Monday, March 5, 2012
Chuck Neinas supports four-team playoff
By David Ubben
During the commissioners' BCS meetings last month, Big 12 commissioner Chuck Neinas took a backseat on public comments regarding a playoff.
His thoughts on possible change to college football's postseason weren't as sought after as peers like Larry Scott in the Pac-12, Jim Delany in the Big Ten or Mike Slive in the SEC.
That was, in part, because Neinas plans to leave his post by July 1 and hand his brief title of commissioner over to a successor.
Neinas, though, opened up about his thoughts in a recent interview with The Oklahoman's Berry Tramel.
Eight and 16-team models seem to be losing steam, while the four-team model with three additional games is picking up traction. Neinas joined that chorus.
"I like the idea, if you're going to take four, take four champions,” Neinas told the paper. "They're not hard to identify.
"The selection process is one that would concern me. The easiest is taking four conference champions."
It's still very, very early in the process, but I'd bet we see a four-team playoff eventually. What that looks like, how teams are selected and where games are played could get messy, though.
Neinas said he doesn't see a downside to a four-team playoff, but the payoff?
"Looking at it very broadly, we've agreed, we've got to do something to maintain public interest," Neinas said. "We want a vibrant postseason. We have to explore ideas that will make it better. There's obviously strong support of a four-team arrangement."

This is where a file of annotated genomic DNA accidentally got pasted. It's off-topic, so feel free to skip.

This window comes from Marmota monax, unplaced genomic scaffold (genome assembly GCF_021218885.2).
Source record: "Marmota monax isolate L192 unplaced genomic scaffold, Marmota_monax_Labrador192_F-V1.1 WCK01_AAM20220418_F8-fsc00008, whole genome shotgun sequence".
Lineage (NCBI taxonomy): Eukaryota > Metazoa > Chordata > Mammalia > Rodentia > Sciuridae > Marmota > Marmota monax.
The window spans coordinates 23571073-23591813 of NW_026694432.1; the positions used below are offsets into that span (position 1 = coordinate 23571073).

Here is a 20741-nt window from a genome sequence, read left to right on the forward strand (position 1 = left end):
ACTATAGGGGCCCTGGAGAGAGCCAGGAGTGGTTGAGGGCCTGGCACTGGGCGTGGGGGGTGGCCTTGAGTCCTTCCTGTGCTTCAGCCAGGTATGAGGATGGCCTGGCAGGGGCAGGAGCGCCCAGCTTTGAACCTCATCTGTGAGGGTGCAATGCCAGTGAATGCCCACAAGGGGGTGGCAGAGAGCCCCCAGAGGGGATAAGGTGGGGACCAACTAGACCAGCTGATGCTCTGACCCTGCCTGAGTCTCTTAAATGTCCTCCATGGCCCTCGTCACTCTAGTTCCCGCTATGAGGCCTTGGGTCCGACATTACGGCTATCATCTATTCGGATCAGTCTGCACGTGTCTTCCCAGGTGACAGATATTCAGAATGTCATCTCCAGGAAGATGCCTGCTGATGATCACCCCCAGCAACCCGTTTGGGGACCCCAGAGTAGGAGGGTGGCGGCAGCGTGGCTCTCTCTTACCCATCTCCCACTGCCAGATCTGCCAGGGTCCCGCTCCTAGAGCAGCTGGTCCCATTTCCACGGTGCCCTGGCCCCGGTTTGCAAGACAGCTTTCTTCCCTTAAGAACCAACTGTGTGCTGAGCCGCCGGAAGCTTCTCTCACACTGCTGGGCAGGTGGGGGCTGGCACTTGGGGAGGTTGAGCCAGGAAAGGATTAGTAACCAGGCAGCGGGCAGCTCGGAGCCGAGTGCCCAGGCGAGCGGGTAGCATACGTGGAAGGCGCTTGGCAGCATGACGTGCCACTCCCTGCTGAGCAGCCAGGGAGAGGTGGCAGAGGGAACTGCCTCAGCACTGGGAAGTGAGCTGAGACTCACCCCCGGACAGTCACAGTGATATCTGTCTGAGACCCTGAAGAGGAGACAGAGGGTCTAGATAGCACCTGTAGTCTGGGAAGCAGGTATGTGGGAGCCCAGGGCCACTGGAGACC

Hoo boy. I'm going to have to sit down. I'm a bit lightheaded. Be still, my beating heart.
I'm not as anti-BCS as some, though I certainly prefer a playoff. I sleep at night by telling myself it's better than the old system, and until this offseason, I'd sort of given up on the idea of a playoff becoming a reality.
A four-team playoff would be a beautiful sight. We may see one soon, and the Big 12 isn't standing in the way.
In some ways, I like the idea of blocking out teams that don't win their conference title. They had their shot. Win, and they would be in, Tramel writes.
But would the playoff be about the four best teams? If so, you'd probably have to eliminate the conference champion requirement.
We saw it this year, though. The Alabama-LSU title rematch rendered the "Game of the Century" meaningless. A four-team playoff would intensify those games and turn conference title games into mammoth showdowns with national titles on the line in almost every major conference. The same would be true of late-season games in leagues like the Big 12, which lacks a conference title game.
Thinking about it gets me pretty excited. It has that effect, it would seem, on those with the power to change.